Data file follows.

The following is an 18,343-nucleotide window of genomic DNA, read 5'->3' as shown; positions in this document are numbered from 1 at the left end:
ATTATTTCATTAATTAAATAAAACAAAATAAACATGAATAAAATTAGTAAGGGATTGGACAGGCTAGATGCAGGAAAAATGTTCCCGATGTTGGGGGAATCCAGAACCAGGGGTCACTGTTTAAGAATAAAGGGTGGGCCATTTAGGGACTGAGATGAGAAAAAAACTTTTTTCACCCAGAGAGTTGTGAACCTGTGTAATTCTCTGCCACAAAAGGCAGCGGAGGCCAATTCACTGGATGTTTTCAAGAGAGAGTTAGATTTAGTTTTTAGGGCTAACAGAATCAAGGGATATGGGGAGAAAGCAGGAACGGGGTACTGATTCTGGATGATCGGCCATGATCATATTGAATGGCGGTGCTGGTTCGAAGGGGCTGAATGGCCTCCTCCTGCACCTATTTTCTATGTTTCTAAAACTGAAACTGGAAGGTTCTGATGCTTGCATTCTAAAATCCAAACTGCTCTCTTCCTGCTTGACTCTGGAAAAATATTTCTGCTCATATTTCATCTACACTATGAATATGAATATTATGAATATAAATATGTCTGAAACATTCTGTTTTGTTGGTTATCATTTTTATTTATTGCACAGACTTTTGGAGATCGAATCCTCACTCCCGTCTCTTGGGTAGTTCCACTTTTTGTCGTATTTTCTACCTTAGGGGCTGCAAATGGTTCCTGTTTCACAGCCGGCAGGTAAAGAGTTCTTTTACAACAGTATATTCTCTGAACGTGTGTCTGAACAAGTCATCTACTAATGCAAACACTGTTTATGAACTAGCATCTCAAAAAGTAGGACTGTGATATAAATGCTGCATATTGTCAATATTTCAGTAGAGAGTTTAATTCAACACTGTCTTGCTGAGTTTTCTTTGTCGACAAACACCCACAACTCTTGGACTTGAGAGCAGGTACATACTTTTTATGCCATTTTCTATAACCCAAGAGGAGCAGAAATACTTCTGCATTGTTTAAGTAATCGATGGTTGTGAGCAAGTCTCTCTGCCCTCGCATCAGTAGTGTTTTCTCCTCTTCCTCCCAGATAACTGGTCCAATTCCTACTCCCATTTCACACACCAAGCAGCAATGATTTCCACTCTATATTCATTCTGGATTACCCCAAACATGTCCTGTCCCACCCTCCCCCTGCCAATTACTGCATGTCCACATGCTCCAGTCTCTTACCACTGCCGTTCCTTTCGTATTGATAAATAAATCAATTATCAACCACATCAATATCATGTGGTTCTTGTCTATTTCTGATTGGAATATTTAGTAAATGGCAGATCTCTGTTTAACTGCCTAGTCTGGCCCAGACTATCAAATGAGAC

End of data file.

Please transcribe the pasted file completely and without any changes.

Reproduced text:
The following is an 18,343-nucleotide window of genomic DNA, read 5'->3' as shown; positions in this document are numbered from 1 at the left end:
ATTATTTCATTAATTAAATAAAACAAAATAAACATGAATAAAATTAGTAAGGGATTGGACAGGCTAGATGCAGGAAAAATGTTCCCGATGTTGGGGGAATCCAGAACCAGGGGTCACTGTTTAAGAATAAAGGGTGGGCCATTTAGGGACTGAGATGAGAAAAAAACTTTTTTCACCCAGAGAGTTGTGAACCTGTGTAATTCTCTGCCACAAAAGGCAGCGGAGGCCAATTCACTGGATGTTTTCAAGAGAGAGTTAGATTTAGTTTTTAGGGCTAACAGAATCAAGGGATATGGGGAGAAAGCAGGAACGGGGTACTGATTCTGGATGATCGGCCATGATCATATTGAATGGCGGTGCTGGTTCGAAGGGGCTGAATGGCCTCCTCCTGCACCTATTTTCTATGTTTCTAAAACTGAAACTGGAAGGTTCTGATGCTTGCATTCTAAAATCCAAACTGCTCTCTTCCTGCTTGACTCTGGAAAAATATTTCTGCTCATATTTCATCTACACTATGAATATGAATATTATGAATATAAATATGTCTGAAACATTCTGTTTTGTTGGTTATCATTTTTATTTATTGCACAGACTTTTGGAGATCGAATCCTCACTCCCGTCTCTTGGGTAGTTCCACTTTTTGTCGTATTTTCTACCTTAGGGGCTGCAAATGGTTCCTGTTTCACAGCCGGCAGGTAAAGAGTTCTTTTACAACAGTATATTCTCTGAACGTGTGTCTGAACAAGTCATCTACTAATGCAAACACTGTTTATGAACTAGCATCTCAAAAAGTAGGACTGTGATATAAATGCTGCATATTGTCAATATTTCAGTAGAGAGTTTAATTCAACACTGTCTTGCTGAGTTTTCTTTGTCGACAAACACCCACAACTCTTGGACTTGAGAGCAGGTACATACTTTTTATGCCATTTTCTATAACCCAAGAGGAGCAGAAATACTTCTGCATTGTTTAAGTAATCGATGGTTGTGAGCAAGTCTCTCTGCCCTCGCATCAGTAGTGTTTTCTCCTCTTCCTCCCAGATAACTGGTCCAATTCCTACTCCCATTTCACACACCAAGCAGCAATGATTTCCACTCTATATTCATTCTGGATTACCCCAAACATGTCCTGTCCCACCCTCCCCCTGCCAATTACTGCATGTCCACATGCTCCAGTCTCTTACCACTGCCGTTCCTTTCGTATTGATAAATAAATCAATTATCAACCACATCAATATCATGTGGTTCTTGTCTATTTCTGATTGGAATATTTAGTAAATGGCAGATCTCTGTTTAACTGCCTAGTCTGGCCCAGACTATCAAATGAGAC